Line Removal


Data above the made lines should fall down to where the made line was. This needs to be done for all made lines. We will not deal with gravity, we use the old Gameboy Tetris way of removing lines.

This is a tricky bit, and it took some time to get right. It is split up in a few routines to make things easier to get right. Here is the main RemoveLines function:


This is a simple loop to walk through all the made lines (rows) and move data above them down one row. When this is done for all rows, we should have removed all the lines. The work is done by SetLinePointers and MoveLineData.

Here is the first one: Its job is to get the two pointers set to the correct rows. One is the made line row, and the other is the row above. After much fiddling around I got it down to this bit:


Oh, I set up a 2nd label to address $fd and called it screenPointer2. That's about all the free zero page addresses used in a C64. Well, if  you don't want to disable all BASIC and KERNAL functionality anyway.

First, we go up one row by decrementing .Y with 1 and then setting the zero page pointer by calling SetScreenPointer. We copy these values to pointer 2. This gives us the screen area of the row above the made line. We then use the already available DownOneRow function to change the first pointer again to where we want it.  We could have done iny and jsr SetScreenPointer as well, but this also gives the needed result.

Now the pointers are setup, we can start moving the data:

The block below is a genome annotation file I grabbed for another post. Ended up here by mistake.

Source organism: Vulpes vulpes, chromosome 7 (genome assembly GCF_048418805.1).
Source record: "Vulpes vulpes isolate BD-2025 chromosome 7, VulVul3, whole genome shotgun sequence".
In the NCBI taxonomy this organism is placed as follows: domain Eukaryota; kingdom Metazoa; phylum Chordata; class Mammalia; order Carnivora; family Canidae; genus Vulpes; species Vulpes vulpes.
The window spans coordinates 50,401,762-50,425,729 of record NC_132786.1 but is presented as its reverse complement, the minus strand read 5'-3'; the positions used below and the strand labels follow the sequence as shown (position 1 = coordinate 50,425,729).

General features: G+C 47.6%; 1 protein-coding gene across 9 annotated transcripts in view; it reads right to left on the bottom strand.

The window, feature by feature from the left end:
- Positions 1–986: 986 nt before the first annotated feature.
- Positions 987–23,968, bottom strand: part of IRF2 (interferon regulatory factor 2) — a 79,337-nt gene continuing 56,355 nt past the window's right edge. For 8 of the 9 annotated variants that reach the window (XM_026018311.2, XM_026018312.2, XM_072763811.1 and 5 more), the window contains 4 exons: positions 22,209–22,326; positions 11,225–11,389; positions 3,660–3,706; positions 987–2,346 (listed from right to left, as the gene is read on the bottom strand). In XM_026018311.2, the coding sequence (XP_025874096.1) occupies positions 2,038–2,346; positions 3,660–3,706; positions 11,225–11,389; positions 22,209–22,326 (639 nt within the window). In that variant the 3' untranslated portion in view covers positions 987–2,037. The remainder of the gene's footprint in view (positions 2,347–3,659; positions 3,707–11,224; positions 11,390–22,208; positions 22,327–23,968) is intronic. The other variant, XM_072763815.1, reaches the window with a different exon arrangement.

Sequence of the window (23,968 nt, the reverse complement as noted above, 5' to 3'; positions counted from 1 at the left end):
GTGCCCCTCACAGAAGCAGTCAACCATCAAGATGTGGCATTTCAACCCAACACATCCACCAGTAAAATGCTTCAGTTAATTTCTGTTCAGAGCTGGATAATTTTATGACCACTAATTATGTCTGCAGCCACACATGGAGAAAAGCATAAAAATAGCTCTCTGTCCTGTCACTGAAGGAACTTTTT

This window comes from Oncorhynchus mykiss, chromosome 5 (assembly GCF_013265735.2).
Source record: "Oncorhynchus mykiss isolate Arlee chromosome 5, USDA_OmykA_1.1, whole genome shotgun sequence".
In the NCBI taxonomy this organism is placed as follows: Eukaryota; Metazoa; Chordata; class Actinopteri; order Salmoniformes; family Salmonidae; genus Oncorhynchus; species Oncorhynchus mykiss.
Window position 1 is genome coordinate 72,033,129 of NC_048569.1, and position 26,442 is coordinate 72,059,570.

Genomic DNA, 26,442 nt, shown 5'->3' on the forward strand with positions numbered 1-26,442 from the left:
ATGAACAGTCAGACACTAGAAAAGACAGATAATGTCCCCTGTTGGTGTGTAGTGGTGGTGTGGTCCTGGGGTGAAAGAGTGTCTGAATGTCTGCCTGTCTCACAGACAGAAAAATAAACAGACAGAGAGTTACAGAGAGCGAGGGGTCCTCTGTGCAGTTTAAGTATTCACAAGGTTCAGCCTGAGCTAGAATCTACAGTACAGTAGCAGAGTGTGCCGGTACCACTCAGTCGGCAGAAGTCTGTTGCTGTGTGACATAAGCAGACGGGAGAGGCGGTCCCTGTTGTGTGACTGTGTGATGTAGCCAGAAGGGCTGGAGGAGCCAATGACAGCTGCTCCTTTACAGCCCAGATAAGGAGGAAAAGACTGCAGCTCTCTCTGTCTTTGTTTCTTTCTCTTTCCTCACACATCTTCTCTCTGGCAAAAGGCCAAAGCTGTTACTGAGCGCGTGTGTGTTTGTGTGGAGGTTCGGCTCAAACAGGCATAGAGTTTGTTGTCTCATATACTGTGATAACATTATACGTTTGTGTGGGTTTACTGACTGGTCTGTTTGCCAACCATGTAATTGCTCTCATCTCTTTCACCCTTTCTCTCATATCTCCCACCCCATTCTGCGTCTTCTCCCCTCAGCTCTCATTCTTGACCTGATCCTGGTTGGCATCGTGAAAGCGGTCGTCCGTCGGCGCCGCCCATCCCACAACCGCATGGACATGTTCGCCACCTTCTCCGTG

We move up from the made line to the top of the screen. I added some fiddling with the .X register by pushing it to the stack before calling SetLinePointers as that also uses the .X register.  After reaching the top a blank line is inserted.

Main Loop


That's a fair bit of code...  It's added into the main loop in the following way:


The main loop now checks if there are lines made. If yes, then these are flashed until the time runs out. After that they are removed... We still need to add the score mechanism and going up in level, but we now have a functional game!

Note: Playing with $d020 gives us an indication of the amount of time the code needs to execute. So far, lots of time left!  We'll play more with it in the optimization post later on.

Let's run it:


A perfect setup!



Lines removed, and the rest of the data is moved down. After that, a new block has been added. Nice!
I've been playing this for a while and it is working really nicely. We have a game!

Conclusion


Working with screen pointers and moving data around can be daunting, but by breaking the larger problem up in smaller ones we were able to get the end result we were looking for.

In the end we needed a pretty hefty amount of new code, but we're still OK, and well within the 4K range ($c000 - $cfff) with our code. Here is the output from the assembler:

Memory Map
----------
$3800-$3f3f character data
$c000-$c75e code

51038-49152 = 1886 bytes of code, a little over 1,8 KB.

This was the final bit to get real game play going. Next up is adding points. After that we move on to levels and changing the difficulty while playing.

Until then: have fun!